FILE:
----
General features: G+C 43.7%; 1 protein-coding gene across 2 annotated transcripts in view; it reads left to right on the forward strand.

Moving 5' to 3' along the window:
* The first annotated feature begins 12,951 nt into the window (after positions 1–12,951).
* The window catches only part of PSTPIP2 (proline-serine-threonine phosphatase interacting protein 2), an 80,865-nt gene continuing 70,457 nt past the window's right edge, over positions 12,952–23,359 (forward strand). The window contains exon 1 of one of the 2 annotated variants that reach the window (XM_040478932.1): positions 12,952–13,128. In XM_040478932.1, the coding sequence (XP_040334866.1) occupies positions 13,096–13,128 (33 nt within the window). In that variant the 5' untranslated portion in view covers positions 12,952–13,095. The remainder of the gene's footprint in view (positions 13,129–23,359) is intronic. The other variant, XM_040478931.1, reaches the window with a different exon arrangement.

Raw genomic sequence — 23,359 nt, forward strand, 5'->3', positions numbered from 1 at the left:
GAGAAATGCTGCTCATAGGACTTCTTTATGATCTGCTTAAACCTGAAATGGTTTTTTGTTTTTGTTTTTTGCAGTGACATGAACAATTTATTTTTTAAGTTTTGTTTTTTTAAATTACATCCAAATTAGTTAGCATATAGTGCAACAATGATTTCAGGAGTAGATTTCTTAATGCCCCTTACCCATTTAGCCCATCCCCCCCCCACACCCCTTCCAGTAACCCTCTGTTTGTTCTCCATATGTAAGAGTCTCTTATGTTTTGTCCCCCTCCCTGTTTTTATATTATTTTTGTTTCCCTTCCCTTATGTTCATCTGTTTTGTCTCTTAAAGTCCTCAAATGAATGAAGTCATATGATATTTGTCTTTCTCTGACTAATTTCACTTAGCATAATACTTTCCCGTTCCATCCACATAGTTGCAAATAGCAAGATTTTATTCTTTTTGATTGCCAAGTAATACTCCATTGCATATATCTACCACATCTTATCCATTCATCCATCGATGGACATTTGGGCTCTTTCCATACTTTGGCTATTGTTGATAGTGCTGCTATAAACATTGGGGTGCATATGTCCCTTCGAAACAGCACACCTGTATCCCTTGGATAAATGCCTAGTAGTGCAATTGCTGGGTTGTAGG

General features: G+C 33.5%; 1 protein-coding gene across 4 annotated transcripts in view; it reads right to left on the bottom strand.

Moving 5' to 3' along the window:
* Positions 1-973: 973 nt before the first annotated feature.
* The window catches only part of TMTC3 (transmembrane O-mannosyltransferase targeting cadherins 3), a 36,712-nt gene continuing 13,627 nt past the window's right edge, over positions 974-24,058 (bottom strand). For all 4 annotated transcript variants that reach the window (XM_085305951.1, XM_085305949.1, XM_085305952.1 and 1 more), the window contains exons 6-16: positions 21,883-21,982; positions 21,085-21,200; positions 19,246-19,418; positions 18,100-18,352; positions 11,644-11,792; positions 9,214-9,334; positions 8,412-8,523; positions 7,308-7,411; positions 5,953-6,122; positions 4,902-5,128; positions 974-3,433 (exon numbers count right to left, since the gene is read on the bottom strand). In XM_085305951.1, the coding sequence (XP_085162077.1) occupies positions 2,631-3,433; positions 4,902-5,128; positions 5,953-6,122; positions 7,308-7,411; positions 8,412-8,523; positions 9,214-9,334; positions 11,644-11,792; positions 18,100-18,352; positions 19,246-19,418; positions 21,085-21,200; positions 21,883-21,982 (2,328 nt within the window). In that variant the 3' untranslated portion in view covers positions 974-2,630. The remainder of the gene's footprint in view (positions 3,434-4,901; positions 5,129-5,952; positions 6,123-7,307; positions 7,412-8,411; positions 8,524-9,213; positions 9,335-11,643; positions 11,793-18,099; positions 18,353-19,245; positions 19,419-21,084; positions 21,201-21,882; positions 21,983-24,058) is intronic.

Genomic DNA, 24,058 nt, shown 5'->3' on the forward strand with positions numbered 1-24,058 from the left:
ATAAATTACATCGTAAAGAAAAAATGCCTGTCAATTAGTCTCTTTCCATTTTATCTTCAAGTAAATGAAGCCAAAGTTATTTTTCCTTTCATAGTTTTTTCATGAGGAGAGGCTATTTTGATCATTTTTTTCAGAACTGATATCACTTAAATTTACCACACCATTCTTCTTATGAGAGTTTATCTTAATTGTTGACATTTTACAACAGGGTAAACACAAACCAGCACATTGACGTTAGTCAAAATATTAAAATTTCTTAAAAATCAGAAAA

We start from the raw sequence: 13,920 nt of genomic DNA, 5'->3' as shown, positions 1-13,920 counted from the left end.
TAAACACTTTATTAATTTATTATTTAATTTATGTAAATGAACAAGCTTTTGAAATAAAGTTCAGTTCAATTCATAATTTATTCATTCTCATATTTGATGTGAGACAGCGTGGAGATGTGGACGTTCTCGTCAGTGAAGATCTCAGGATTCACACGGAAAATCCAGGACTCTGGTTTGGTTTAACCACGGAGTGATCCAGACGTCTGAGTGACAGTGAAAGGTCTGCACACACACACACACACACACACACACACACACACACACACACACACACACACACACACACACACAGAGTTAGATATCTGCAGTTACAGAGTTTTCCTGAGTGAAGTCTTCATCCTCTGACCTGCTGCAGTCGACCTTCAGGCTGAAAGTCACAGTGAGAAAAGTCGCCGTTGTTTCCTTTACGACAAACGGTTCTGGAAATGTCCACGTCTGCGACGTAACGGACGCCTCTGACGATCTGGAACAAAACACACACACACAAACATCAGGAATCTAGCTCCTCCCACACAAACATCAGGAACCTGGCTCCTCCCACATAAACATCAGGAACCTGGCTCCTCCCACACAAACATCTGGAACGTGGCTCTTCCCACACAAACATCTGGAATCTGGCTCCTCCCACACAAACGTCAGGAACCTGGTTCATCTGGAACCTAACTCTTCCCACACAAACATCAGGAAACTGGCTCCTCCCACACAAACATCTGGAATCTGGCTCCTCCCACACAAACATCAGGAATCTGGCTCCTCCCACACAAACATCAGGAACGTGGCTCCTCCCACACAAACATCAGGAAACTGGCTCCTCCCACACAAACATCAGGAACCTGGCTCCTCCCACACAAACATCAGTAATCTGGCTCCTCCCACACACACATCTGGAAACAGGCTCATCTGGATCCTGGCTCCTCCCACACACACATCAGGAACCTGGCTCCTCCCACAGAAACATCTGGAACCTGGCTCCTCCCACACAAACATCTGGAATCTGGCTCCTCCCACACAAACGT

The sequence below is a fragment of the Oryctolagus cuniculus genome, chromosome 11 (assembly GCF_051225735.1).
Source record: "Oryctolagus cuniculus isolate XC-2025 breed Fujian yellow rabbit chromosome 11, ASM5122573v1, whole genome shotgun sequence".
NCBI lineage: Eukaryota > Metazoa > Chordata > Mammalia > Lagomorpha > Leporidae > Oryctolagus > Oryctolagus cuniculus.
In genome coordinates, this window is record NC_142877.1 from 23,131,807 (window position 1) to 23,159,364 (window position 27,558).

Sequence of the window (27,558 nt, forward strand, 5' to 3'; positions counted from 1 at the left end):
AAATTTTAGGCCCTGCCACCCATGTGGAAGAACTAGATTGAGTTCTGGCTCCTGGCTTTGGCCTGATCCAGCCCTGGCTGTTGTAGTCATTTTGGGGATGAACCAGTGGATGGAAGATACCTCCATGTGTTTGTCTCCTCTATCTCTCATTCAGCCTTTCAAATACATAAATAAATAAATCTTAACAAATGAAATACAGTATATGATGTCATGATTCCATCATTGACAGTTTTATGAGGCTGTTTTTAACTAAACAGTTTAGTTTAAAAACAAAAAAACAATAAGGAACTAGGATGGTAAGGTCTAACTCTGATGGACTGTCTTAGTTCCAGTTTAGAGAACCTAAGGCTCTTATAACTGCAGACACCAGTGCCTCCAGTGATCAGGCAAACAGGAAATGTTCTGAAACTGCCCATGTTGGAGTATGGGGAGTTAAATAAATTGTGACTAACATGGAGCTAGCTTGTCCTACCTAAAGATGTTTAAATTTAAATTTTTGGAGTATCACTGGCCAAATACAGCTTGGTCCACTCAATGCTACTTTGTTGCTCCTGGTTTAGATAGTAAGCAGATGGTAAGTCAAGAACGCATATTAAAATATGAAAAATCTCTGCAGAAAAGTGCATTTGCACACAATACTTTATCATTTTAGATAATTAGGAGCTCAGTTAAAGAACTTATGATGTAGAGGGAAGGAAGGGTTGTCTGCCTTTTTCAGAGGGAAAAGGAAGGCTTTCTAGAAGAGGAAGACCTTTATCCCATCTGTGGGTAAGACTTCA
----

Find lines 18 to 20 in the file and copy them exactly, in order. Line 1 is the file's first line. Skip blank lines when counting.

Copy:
In genome coordinates, this window is record NC_142877.1 from 23,131,807 (window position 1) to 23,159,364 (window position 27,558).

Sequence of the window (27,558 nt, forward strand, 5' to 3'; positions counted from 1 at the left end):
AAATTTTAGGCCCTGCCACCCATGTGGAAGAACTAGATTGAGTTCTGGCTCCTGGCTTTGGCCTGATCCAGCCCTGGCTGTTGTAGTCATTTTGGGGATGAACCAGTGGATGGAAGATACCTCCATGTGTTTGTCTCCTCTATCTCTCATTCAGCCTTTCAAATACATAAATAAATAAATCTTAACAAATGAAATACAGTATATGATGTCATGATTCCATCATTGACAGTTTTATGAGGCTGTTTTTAACTAAACAGTTTAGTTTAAAAACAAAAAAACAATAAGGAACTAGGATGGTAAGGTCTAACTCTGATGGACTGTCTTAGTTCCAGTTTAGAGAACCTAAGGCTCTTATAACTGCAGACACCAGTGCCTCCAGTGATCAGGCAAACAGGAAATGTTCTGAAACTGCCCATGTTGGAGTATGGGGAGTTAAATAAATTGTGACTAACATGGAGCTAGCTTGTCCTACCTAAAGATGTTTAAATTTAAATTTTTGGAGTATCACTGGCCAAATACAGCTTGGTCCACTCAATGCTACTTTGTTGCTCCTGGTTTAGATAGTAAGCAGATGGTAAGTCAAGAACGCATATTAAAATATGAAAAATCTCTGCAGAAAAGTGCATTTGCACACAATACTTTATCATTTTAGATAATTAGGAGCTCAGTTAAAGAACTTATGATGTAGAGGGAAGGAAGGGTTGTCTGCCTTTTTCAGAGGGAAAAGGAAGGCTTTCTAGAAGAGGAAGACCTTTATCCCATCTGTGGGTAAGACTTCA